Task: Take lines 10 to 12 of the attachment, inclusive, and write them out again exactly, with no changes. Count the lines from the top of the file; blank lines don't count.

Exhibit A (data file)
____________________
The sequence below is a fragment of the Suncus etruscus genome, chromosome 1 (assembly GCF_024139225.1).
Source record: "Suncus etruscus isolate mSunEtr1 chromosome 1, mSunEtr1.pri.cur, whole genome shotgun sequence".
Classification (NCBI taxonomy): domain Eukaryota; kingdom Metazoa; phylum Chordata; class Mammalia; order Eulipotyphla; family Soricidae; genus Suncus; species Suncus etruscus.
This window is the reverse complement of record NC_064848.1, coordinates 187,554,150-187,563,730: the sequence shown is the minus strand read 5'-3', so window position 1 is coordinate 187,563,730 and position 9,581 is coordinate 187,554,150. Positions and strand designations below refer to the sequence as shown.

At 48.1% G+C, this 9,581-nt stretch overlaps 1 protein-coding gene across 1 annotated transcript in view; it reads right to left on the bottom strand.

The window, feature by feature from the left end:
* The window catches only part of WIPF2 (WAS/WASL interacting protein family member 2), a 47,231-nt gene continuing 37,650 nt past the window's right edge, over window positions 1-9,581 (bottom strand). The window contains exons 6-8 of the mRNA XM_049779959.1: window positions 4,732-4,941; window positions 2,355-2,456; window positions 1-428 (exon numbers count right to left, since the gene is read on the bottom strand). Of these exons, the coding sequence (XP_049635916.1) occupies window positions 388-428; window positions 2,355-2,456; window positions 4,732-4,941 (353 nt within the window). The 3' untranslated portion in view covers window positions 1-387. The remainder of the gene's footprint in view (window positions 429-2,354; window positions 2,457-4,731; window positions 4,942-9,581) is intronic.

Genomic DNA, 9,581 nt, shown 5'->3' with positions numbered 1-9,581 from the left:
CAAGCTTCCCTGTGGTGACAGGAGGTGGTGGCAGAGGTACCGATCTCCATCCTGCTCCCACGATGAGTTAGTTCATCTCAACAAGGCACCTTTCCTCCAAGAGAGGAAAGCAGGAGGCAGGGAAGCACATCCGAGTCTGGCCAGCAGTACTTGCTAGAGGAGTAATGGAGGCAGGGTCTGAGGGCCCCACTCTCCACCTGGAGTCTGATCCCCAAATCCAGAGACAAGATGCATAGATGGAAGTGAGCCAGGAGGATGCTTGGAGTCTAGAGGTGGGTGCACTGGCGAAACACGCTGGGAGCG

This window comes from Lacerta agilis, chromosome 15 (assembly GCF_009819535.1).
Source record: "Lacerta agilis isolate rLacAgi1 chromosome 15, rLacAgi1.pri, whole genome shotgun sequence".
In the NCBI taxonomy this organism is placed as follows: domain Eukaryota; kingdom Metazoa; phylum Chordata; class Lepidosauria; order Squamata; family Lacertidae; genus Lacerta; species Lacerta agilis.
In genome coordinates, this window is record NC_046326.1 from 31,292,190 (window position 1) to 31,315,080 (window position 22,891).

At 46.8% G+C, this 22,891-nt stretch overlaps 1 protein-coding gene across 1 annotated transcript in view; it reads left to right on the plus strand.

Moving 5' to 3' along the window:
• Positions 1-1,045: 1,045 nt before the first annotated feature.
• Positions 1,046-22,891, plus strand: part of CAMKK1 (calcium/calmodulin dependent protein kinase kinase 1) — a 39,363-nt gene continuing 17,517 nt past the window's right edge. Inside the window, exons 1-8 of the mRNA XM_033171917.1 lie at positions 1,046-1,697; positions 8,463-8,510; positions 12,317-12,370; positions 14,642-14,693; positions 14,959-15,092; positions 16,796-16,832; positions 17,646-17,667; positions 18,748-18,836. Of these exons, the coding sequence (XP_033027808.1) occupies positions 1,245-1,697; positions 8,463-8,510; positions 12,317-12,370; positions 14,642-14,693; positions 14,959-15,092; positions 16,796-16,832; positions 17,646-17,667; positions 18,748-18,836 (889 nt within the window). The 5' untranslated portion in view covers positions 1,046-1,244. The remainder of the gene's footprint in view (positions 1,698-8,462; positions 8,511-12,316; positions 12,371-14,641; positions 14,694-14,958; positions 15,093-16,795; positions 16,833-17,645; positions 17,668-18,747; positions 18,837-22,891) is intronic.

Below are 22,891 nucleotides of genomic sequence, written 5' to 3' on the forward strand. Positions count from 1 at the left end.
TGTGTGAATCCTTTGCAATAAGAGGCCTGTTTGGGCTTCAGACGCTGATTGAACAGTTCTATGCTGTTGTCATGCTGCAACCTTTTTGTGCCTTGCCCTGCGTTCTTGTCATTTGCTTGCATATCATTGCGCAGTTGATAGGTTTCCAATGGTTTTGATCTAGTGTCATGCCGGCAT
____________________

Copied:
This window comes from Lacerta agilis, chromosome 15 (assembly GCF_009819535.1).
Source record: "Lacerta agilis isolate rLacAgi1 chromosome 15, rLacAgi1.pri, whole genome shotgun sequence".
In the NCBI taxonomy this organism is placed as follows: domain Eukaryota; kingdom Metazoa; phylum Chordata; class Lepidosauria; order Squamata; family Lacertidae; genus Lacerta; species Lacerta agilis.